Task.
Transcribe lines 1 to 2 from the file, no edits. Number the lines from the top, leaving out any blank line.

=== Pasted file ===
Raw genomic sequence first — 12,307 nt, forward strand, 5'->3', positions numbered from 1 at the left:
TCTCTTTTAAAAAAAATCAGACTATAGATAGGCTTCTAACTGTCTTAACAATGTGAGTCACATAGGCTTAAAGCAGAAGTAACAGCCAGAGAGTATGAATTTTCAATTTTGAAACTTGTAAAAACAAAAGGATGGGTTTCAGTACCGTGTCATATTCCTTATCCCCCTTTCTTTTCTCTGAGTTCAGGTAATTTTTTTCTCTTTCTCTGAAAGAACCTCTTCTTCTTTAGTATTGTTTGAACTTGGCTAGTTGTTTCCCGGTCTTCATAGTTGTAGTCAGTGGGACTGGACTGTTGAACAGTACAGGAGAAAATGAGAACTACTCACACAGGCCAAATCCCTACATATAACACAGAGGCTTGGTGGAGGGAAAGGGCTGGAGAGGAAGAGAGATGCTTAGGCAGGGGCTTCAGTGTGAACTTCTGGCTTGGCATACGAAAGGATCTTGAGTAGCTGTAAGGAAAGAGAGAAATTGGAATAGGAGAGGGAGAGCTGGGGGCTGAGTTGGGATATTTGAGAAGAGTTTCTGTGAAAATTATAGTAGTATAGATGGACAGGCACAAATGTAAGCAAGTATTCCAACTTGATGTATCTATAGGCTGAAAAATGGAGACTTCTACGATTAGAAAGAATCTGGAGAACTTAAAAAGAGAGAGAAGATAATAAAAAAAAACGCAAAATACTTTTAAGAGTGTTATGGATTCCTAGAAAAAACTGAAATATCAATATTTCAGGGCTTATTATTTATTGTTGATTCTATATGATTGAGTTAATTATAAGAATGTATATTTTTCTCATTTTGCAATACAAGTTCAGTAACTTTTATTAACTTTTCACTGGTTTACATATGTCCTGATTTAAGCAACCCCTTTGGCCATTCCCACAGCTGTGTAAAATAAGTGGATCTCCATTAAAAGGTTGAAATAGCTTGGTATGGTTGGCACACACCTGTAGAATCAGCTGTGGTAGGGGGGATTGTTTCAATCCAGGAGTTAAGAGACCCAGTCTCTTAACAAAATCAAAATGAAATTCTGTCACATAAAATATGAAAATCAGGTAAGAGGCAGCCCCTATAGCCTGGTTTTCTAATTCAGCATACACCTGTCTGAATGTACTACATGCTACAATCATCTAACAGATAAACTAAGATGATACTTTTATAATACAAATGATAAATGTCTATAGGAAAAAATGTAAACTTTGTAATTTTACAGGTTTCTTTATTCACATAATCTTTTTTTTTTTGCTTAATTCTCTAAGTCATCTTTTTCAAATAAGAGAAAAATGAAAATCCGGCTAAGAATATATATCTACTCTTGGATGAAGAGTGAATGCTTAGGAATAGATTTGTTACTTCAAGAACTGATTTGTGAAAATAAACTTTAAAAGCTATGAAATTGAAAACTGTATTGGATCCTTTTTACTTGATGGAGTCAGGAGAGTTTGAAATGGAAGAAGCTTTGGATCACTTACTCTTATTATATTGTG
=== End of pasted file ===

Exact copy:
Raw genomic sequence first — 12,307 nt, forward strand, 5'->3', positions numbered from 1 at the left:
TCTCTTTTAAAAAAAATCAGACTATAGATAGGCTTCTAACTGTCTTAACAATGTGAGTCACATAGGCTTAAAGCAGAAGTAACAGCCAGAGAGTATGAATTTTCAATTTTGAAACTTGTAAAAACAAAAGGATGGGTTTCAGTACCGTGTCATATTCCTTATCCCCCTTTCTTTTCTCTGAGTTCAGGTAATTTTTTTCTCTTTCTCTGAAAGAACCTCTTCTTCTTTAGTATTGTTTGAACTTGGCTAGTTGTTTCCCGGTCTTCATAGTTGTAGTCAGTGGGACTGGACTGTTGAACAGTACAGGAGAAAATGAGAACTACTCACACAGGCCAAATCCCTACATATAACACAGAGGCTTGGTGGAGGGAAAGGGCTGGAGAGGAAGAGAGATGCTTAGGCAGGGGCTTCAGTGTGAACTTCTGGCTTGGCATACGAAAGGATCTTGAGTAGCTGTAAGGAAAGAGAGAAATTGGAATAGGAGAGGGAGAGCTGGGGGCTGAGTTGGGATATTTGAGAAGAGTTTCTGTGAAAATTATAGTAGTATAGATGGACAGGCACAAATGTAAGCAAGTATTCCAACTTGATGTATCTATAGGCTGAAAAATGGAGACTTCTACGATTAGAAAGAATCTGGAGAACTTAAAAAGAGAGAGAAGATAATAAAAAAAAACGCAAAATACTTTTAAGAGTGTTATGGATTCCTAGAAAAAACTGAAATATCAATATTTCAGGGCTTATTATTTATTGTTGATTCTATATGATTGAGTTAATTATAAGAATGTATATTTTTCTCATTTTGCAATACAAGTTCAGTAACTTTTATTAACTTTTCACTGGTTTACATATGTCCTGATTTAAGCAACCCCTTTGGCCATTCCCACAGCTGTGTAAAATAAGTGGATCTCCATTAAAAGGTTGAAATAGCTTGGTATGGTTGGCACACACCTGTAGAATCAGCTGTGGTAGGGGGGATTGTTTCAATCCAGGAGTTAAGAGACCCAGTCTCTTAACAAAATCAAAATGAAATTCTGTCACATAAAATATGAAAATCAGGTAAGAGGCAGCCCCTATAGCCTGGTTTTCTAATTCAGCATACACCTGTCTGAATGTACTACATGCTACAATCATCTAACAGATAAACTAAGATGATACTTTTATAATACAAATGATAAATGTCTATAGGAAAAAATGTAAACTTTGTAATTTTACAGGTTTCTTTATTCACATAATCTTTTTTTTTTTGCTTAATTCTCTAAGTCATCTTTTTCAAATAAGAGAAAAATGAAAATCCGGCTAAGAATATATATCTACTCTTGGATGAAGAGTGAATGCTTAGGAATAGATTTGTTACTTCAAGAACTGATTTGTGAAAATAAACTTTAAAAGCTATGAAATTGAAAACTGTATTGGATCCTTTTTACTTGATGGAGTCAGGAGAGTTTGAAATGGAAGAAGCTTTGGATCACTTACTCTTATTATATTGTG